Get Out: Jordan Peele Explores Race With His Social Horror Flick 

– by Edward Douglas

After many years establishing himself as a comedian--first on Mad TV and then teaming with that show’s Keegan--Michael Key for the equally successful Comedy Central show Key and Peele--Jordan Peele has decided to go behind the camera to make his directorial debut with the horror-thriller Get Out.

It stars Daniel Kaluuya (Sicario) as Chris Washington, whose girlfriend Rose Armitage (Allison Williams of Girls) wants to take their relationship to the next level by having him meet her parents, who she hasn’t told that her boyfriend is black. At first, it doesn’t seem to matter, but as they spend the weekend together at her parent’s remote house, they’re joined by family friends who are acting equally oddly around Chris.  As Chris tries to figure out what is happening, he is led down a dark path towards something quite malevolent and deadly.

It’s quite a fantastic debut as it adds to a year that’s already produced great horror films like M. Night Shyamalan’s Split and Gore Verbinski’s A Cure for Wellness, both by more experienced filmmakers.

LRM got on the phone with Peele last week to talk about his decision to make a horror movie, due to having been such a big fan of the genre.

LRM: I gotta say it’s really fun seeing this movie with a New York audience. Universal are really good about having us see their movies with a big audience of real moviegoers rather than just a room full of critics, which can be rather dull sometimes.

Jordan Peele:  Oh, great, great, great… did it get cheers? 

LRM: It got very rowdy.

Jordan Peele:  
It got rowdy… good, good, good… that’s the idea.

LRM: I’m going to try to avoid spoilers, because the movie is more fun that way. If we go into any area like that, just let me know. How long ago did come up with the idea to do this and how did it evolve into what the movie became?

Jordan Peele:  
It marinated starting eight years ago for about five years before I had the whole outline and premise worked out. I wrote the actual script about three years ago, but the real genesis of it was that I love horror movies and was really trying to figure out what my voice could be in horror, what I can bring to the genre and thought that race in horror was a rather untapped sub-genre.

LRM: The idea of this, in theory, could have been a comedy movie or sketch, but you decided to take it and go for the scares more…

Jordan Peele:  
Yeah, like I said, it’s my favorite genre, and there’s levity and humor. I wanted to make a movie that was fun, like Scream or The Stepford Wives, but yeah, I call it a social thriller, and it has some satire to it, but it’s really my favorite genre to work in.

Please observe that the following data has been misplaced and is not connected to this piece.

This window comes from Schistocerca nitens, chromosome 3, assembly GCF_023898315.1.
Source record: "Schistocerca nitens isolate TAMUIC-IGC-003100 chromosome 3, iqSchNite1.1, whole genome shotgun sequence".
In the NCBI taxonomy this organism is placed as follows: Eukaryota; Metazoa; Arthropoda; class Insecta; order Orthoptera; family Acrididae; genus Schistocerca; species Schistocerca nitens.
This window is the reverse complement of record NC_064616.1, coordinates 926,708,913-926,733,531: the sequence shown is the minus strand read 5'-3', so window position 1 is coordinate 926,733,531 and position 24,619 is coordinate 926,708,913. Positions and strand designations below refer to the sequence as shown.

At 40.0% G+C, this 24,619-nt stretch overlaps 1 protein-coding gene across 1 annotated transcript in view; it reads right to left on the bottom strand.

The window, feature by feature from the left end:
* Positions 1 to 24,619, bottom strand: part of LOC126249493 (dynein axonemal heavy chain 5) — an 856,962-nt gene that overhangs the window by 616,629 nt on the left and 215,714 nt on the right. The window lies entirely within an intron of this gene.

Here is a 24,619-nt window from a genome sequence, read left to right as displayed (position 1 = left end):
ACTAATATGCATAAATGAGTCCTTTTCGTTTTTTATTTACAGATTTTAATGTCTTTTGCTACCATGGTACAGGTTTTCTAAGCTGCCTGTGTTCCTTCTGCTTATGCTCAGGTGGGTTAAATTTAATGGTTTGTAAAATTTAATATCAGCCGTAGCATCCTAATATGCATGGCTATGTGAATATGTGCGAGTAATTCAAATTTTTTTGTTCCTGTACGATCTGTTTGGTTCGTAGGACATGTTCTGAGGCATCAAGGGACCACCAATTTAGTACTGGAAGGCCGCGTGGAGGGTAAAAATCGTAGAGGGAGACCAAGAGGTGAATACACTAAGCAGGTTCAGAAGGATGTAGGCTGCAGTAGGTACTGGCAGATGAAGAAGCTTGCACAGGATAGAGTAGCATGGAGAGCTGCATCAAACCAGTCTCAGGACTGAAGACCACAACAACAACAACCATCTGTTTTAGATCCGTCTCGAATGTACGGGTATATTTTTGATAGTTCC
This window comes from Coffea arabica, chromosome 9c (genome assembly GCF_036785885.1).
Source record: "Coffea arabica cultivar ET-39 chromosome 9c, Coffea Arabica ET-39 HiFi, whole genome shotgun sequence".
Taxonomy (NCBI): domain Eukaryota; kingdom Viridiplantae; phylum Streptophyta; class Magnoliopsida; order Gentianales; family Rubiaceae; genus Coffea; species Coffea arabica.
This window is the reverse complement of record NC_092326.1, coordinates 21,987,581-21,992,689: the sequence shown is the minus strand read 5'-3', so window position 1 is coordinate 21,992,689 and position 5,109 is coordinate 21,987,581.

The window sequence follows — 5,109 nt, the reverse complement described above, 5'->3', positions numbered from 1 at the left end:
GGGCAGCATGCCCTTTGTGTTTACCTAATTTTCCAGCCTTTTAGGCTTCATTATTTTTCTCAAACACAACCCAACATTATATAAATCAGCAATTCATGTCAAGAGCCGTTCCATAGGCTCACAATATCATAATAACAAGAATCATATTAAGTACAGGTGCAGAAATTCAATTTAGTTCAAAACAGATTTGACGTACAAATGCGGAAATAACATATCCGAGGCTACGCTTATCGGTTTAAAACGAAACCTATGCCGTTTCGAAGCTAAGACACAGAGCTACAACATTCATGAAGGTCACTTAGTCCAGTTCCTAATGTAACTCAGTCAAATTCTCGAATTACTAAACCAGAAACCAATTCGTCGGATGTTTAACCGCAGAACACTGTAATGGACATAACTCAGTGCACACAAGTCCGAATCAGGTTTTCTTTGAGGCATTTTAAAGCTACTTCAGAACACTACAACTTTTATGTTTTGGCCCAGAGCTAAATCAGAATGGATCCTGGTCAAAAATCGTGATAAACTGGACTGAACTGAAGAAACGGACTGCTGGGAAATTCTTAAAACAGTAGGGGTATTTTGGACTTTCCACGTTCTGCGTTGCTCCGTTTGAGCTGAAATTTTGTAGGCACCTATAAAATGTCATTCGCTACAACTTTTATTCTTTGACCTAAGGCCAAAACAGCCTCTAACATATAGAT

LRM: I’m glad you mentioned “The Stepford Wives” which is kind of what I was thinking of, but I’m not sure a lot of younger people are familiar with that movie, at least not the original one which wasn’t a comedy, but was really creepy. This really reminded me of that because you don’t know what these people are thinking and what they’re up to, which makes you uneasy that people act that strangely.

Jordan Peele:  
Right. That's part of what’s similar about both of them. I mean, Stepford Wives is to gender what Get Out is to race, and within both movies the reality of the situation plays as absurd as the heightened place that both movies end up at. In other words, it was easy to figure out how to put the protagonist of this movie in a position where he’s not sure what he’s looking at is par for the course and just the way the world works, or that there’s something deeper, darker going on underneath. That ability to allow a protagonist to doubt themselves helps make it more real that he’s not running out of the house as soon as something weird happens. 

LRM: “The Stepford Wives” came out in the early ‘70s and that decade is still considered one of the best for horror, and I think a lot of that has to do with what was going on in the country. It really got people thinking about worst case scenarios like if your baby was the son of the devil. That seems to be coming back, even if it’s in movies like “The Witch” or “It Follows.” Have you felt that as well as a horror fan?

Jordan Peele:  
Yeah, well, in the ‘70s, of course, we were in a world that was responding to things like the Vietnam War and the Manson cult, so what you ended up seeing was not only the emergence of serial killers as a phenomenon and a hopelessness that was in the zeitgeist from the quagmire of that war, but yeah, you see a lot of great, dark, edgy and somewhat satirical films coming out of that period.

 LRM: Besides the movies you mentioned, what are some of your favorite go-to horror movies?

Jordan Peele:  
Mm.. how many do you want? 

LRM:  Give me your three top ones…

Jordan Peele:  
Besides the ones we’ve talked about, let’s say The Shining, Rosemary’s Baby and Candyman.

LRM: Nice, so how did you hook up with Jason and Blumhouse? They seem to be the place to go for genre films at this point, but did you find them fairly organically?

Jordan Peele:  
Several people were interested. We had a partner with QC Entertainment who read the script and was prepared to fully finance the film, but then when Blumhouse expressed interest, it was a no-brainer, just because of Jason’s track record in pushing the boundaries of horror and the ability to get a shot at a Universal wide release as a platform is a very special thing for a horror film.